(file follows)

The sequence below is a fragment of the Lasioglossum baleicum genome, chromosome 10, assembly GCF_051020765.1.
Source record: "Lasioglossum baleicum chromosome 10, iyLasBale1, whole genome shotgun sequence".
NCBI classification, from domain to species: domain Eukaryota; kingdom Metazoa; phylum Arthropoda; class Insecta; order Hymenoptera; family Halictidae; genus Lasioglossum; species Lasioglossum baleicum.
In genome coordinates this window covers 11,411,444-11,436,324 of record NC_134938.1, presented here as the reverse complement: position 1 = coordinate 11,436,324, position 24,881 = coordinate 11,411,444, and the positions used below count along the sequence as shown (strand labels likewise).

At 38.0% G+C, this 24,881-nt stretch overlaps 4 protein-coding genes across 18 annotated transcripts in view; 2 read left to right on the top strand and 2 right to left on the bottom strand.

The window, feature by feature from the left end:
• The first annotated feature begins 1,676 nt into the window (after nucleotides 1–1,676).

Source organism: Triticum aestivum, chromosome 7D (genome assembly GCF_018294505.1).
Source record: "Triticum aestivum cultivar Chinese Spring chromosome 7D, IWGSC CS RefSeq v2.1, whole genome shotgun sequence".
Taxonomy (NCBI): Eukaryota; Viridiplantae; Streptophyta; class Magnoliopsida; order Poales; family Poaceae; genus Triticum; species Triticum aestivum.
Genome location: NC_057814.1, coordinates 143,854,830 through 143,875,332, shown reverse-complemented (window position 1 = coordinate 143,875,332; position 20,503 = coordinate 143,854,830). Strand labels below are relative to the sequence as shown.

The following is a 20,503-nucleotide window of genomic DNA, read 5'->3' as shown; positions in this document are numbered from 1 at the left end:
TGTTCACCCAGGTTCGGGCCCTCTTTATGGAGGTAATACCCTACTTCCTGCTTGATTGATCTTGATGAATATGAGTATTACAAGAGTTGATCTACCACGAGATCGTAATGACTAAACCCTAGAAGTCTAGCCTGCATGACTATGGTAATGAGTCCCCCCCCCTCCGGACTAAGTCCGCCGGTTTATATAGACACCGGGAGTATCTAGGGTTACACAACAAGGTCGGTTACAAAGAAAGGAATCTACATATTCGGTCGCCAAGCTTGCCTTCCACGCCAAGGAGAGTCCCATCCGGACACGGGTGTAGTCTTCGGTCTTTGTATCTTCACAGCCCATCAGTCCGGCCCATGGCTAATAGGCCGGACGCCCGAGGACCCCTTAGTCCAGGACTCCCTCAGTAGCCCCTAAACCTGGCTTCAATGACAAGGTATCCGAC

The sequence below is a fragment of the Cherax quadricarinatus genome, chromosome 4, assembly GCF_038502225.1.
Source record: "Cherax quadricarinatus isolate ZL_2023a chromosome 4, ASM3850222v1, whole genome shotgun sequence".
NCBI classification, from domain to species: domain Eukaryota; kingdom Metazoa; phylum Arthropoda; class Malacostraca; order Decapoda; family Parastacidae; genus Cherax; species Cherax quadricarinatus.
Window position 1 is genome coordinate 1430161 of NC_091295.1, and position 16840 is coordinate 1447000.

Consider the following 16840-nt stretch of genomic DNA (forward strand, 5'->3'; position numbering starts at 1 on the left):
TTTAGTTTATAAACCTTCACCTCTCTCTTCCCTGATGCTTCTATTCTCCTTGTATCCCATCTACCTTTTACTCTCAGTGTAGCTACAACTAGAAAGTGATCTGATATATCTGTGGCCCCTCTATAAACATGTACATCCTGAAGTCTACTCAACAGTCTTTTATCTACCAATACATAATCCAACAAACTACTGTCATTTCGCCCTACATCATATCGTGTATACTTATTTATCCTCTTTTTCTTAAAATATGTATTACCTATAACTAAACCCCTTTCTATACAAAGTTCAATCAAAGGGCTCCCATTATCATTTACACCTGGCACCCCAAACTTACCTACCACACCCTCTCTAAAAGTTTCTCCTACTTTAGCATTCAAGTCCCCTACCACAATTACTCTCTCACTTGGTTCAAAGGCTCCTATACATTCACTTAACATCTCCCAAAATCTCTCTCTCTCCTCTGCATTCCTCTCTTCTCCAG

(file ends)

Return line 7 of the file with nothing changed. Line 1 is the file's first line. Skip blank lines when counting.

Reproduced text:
• The first annotated feature begins 1,676 nt into the window (after nucleotides 1–1,676).